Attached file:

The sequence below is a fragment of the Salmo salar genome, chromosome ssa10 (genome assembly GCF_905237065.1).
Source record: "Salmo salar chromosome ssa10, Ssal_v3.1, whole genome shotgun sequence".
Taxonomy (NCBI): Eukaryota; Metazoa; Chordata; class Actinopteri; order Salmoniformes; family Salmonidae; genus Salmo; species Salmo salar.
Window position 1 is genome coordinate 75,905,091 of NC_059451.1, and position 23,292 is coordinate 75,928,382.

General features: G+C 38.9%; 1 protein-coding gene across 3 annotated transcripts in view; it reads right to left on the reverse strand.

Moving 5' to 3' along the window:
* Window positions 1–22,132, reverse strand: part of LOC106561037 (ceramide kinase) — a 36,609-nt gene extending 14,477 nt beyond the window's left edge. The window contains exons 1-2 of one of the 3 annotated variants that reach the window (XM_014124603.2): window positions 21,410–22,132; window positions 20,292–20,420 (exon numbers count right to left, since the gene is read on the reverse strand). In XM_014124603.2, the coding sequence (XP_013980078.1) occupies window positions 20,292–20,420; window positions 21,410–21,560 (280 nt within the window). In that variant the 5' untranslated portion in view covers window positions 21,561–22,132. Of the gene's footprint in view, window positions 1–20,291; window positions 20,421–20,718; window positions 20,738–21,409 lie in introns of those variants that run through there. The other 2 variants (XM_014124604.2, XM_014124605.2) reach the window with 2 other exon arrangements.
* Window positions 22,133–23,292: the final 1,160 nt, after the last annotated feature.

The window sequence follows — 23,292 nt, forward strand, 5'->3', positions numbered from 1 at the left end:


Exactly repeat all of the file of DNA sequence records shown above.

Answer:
The sequence below is a fragment of the Salmo salar genome, chromosome ssa10 (genome assembly GCF_905237065.1).
Source record: "Salmo salar chromosome ssa10, Ssal_v3.1, whole genome shotgun sequence".
Taxonomy (NCBI): Eukaryota; Metazoa; Chordata; class Actinopteri; order Salmoniformes; family Salmonidae; genus Salmo; species Salmo salar.
Window position 1 is genome coordinate 75,905,091 of NC_059451.1, and position 23,292 is coordinate 75,928,382.

General features: G+C 38.9%; 1 protein-coding gene across 3 annotated transcripts in view; it reads right to left on the reverse strand.

Moving 5' to 3' along the window:
* Window positions 1–22,132, reverse strand: part of LOC106561037 (ceramide kinase) — a 36,609-nt gene extending 14,477 nt beyond the window's left edge. The window contains exons 1-2 of one of the 3 annotated variants that reach the window (XM_014124603.2): window positions 21,410–22,132; window positions 20,292–20,420 (exon numbers count right to left, since the gene is read on the reverse strand). In XM_014124603.2, the coding sequence (XP_013980078.1) occupies window positions 20,292–20,420; window positions 21,410–21,560 (280 nt within the window). In that variant the 5' untranslated portion in view covers window positions 21,561–22,132. Of the gene's footprint in view, window positions 1–20,291; window positions 20,421–20,718; window positions 20,738–21,409 lie in introns of those variants that run through there. The other 2 variants (XM_014124604.2, XM_014124605.2) reach the window with 2 other exon arrangements.
* Window positions 22,133–23,292: the final 1,160 nt, after the last annotated feature.

The window sequence follows — 23,292 nt, forward strand, 5'->3', positions numbered from 1 at the left end: